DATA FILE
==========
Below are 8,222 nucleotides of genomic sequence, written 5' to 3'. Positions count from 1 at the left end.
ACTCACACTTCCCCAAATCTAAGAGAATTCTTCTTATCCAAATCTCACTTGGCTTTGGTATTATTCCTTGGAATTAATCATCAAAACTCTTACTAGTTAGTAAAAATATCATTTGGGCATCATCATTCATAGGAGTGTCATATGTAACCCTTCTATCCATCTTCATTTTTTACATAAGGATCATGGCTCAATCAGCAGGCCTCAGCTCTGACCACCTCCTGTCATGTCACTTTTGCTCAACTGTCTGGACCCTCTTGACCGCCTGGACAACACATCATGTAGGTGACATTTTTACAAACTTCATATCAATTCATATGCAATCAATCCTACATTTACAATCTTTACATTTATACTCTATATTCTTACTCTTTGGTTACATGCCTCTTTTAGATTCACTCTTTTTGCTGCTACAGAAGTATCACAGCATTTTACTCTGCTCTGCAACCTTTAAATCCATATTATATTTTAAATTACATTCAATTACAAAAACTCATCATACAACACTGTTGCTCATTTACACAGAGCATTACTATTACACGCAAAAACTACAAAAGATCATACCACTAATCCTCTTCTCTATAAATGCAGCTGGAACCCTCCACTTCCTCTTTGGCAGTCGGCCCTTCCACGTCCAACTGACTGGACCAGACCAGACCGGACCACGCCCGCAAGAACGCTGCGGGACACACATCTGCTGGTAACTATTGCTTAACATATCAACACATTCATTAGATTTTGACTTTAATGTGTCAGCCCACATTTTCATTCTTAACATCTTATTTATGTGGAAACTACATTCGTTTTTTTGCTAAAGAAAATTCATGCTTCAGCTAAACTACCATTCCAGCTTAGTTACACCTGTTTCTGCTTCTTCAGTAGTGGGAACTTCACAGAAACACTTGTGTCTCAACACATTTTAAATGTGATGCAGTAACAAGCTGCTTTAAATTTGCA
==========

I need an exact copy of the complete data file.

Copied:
Below are 8,222 nucleotides of genomic sequence, written 5' to 3'. Positions count from 1 at the left end.
ACTCACACTTCCCCAAATCTAAGAGAATTCTTCTTATCCAAATCTCACTTGGCTTTGGTATTATTCCTTGGAATTAATCATCAAAACTCTTACTAGTTAGTAAAAATATCATTTGGGCATCATCATTCATAGGAGTGTCATATGTAACCCTTCTATCCATCTTCATTTTTTACATAAGGATCATGGCTCAATCAGCAGGCCTCAGCTCTGACCACCTCCTGTCATGTCACTTTTGCTCAACTGTCTGGACCCTCTTGACCGCCTGGACAACACATCATGTAGGTGACATTTTTACAAACTTCATATCAATTCATATGCAATCAATCCTACATTTACAATCTTTACATTTATACTCTATATTCTTACTCTTTGGTTACATGCCTCTTTTAGATTCACTCTTTTTGCTGCTACAGAAGTATCACAGCATTTTACTCTGCTCTGCAACCTTTAAATCCATATTATATTTTAAATTACATTCAATTACAAAAACTCATCATACAACACTGTTGCTCATTTACACAGAGCATTACTATTACACGCAAAAACTACAAAAGATCATACCACTAATCCTCTTCTCTATAAATGCAGCTGGAACCCTCCACTTCCTCTTTGGCAGTCGGCCCTTCCACGTCCAACTGACTGGACCAGACCAGACCGGACCACGCCCGCAAGAACGCTGCGGGACACACATCTGCTGGTAACTATTGCTTAACATATCAACACATTCATTAGATTTTGACTTTAATGTGTCAGCCCACATTTTCATTCTTAACATCTTATTTATGTGGAAACTACATTCGTTTTTTTGCTAAAGAAAATTCATGCTTCAGCTAAACTACCATTCCAGCTTAGTTACACCTGTTTCTGCTTCTTCAGTAGTGGGAACTTCACAGAAACACTTGTGTCTCAACACATTTTAAATGTGATGCAGTAACAAGCTGCTTTAAATTTGCA